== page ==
Otis Smith's office isn't much different from most of the others in the Golden State Warriors' headquarters. His fifth-floor window looks out on an unremarkable section of downtown Oakland, and except for a framed picture of Smith dunking over Larry Bird, nothing is eye-catching on the walls. Yet the room exerts a powerful pull on the Warriors' three rookies—guards Jason Richardson and Gilbert Arenas and forward Troy Murphy—all of whom invade Smith's office regularly, whether he is there or not. It's not unusual for Smith, Golden State's executive director of community relations, to return to his work space and find at least one of the newcomers making himself at home, chatting on the phone or reading e-mail. "Otis is begging for a players' lounge," says Travis Stanley, the Warriors' vice president of public relations, "just so that he can sit at his own desk once in a while."
In truth Smith, 37, couldn't be happier to see his three office mates. Their frequent visits indicate how successful he has been in implementing the Warriors' new rookie mentoring program. As NBA rookies become younger and younger, acclimating them to life in the league is increasingly important, and the Warriors, who rarely lead the league in anything, are trying to get ahead of the curve. "There's always been this debate about who should be responsible for helping young players find their way," Smith says. "Is it the league? Is it the team? Is it the agent? Is it the union? We drafted these players, and as an organization we have an obligation to help them."
The league operates a five-day rookie orientation program (although this year's was canceled in the wake of the Sept. 11 terrorist attacks), and several teams provide less formal support systems for their young players, but none of those efforts is as wide-ranging as Golden State's program. Smith, who spent six years in the NBA with the Denver Nuggets, the Warriors and the Orlando Magic, should have his tide changed to director of rookie relations. "The first goal was for the guys to feel comfortable around me, to feel free to come to me with the simple questions and the hard questions," he says. "Every time they come in here and put their feet up on the desk, it tells me that our bond is getting stronger."
A few words of gentle persuasion from Smith carry significant weight among the three rookies. That was evident when Arenas popped in for a recent visit. "We need to get you a suit," Smith told him. "Remember that clothing guy I told you about? I'm bringing him in." Mindful of the fashion plates who sit at the end of the bench in designer clothes instead of uniforms, Arenas shook his head.
"Suits mean injured reserve," replied Arena, only half joking. "Tell them I don't need a suit."
Smith laughed. "It doesn't have to be a suit—just a jacket and a nice pair of pants," he said. "You're going to be doing appearances, meeting season-ticket holders. Some of these people are movers and shakers, and you'll need to wear something you didn't get at Niketown." Arenas sighed and smiled. By the end of the day he was meeting with a tailor in Smith's office.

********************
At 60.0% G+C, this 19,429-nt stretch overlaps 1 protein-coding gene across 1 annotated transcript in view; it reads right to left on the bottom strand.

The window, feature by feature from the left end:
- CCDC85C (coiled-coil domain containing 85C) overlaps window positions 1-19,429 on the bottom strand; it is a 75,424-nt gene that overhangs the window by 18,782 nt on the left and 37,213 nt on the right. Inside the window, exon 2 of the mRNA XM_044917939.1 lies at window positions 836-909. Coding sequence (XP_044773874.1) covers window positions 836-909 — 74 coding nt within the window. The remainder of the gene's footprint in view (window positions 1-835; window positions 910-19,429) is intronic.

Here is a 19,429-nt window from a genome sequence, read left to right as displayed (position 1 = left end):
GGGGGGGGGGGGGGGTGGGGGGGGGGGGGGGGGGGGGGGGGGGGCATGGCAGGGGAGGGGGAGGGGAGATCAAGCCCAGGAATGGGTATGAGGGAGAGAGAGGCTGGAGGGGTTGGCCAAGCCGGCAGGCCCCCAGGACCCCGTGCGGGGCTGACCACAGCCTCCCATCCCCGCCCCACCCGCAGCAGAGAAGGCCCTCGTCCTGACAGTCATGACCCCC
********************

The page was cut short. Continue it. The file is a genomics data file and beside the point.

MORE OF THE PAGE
It quickly became apparent to the rookies that Smith would do more than check in with them occasionally. By the time they arrived in Oakland two days after the June 27 draft—the Warriors took Richardson, a Michigan State sophomore, with the fifth pick; Murphy, a Notre Dame junior, with the 14th; and Arenas, an Arizona sophomore, with the 31st—Smith had scheduled meetings with all of them. He gave each player a two-way pager and outlined the kind of help he hoped to provide. Smith has notebooks full of the telephone numbers of bankers, real estate agents, carpet cleaners and providers of every other imaginable service. In addition he keeps a calendar with reminders to take each rookie out for a meal during the season as a means of staying in touch, though with their almost constant contact, that hardly seems necessary. When Smith went three days not long ago without having spoken to Arenas, the 19-year-old felt the need to check with his mentor. "I asked him if something was wrong," Arenas says, "and he said, 'Can't we go a couple of days without talking?' I said, 'No, as a matter of fact we can't.' "
"Otis has been a friend, a big brother, a teacher, a counselor, a father figure," says Richardson, 20, who was raised by a single mother in Saginaw, Mich. "It's a big help to have somebody to turn to when you don't know where to go shopping or go out to eat, or if you're just feeling a little bit homesick." Adds Murphy, "It's been great to have Otis helping us get our feet on the ground before the season starts and things get overwhelming."
However, Richardson, Arenas and the 21-year-old Murphy are far more likely to tease Smith than to praise him. That dunk over Bird, circa 1990? "Probably the only two points he ever scored," says Arenas.
"Nice dunk," says Richardson, "but what's up with those booty-hugging shorts?"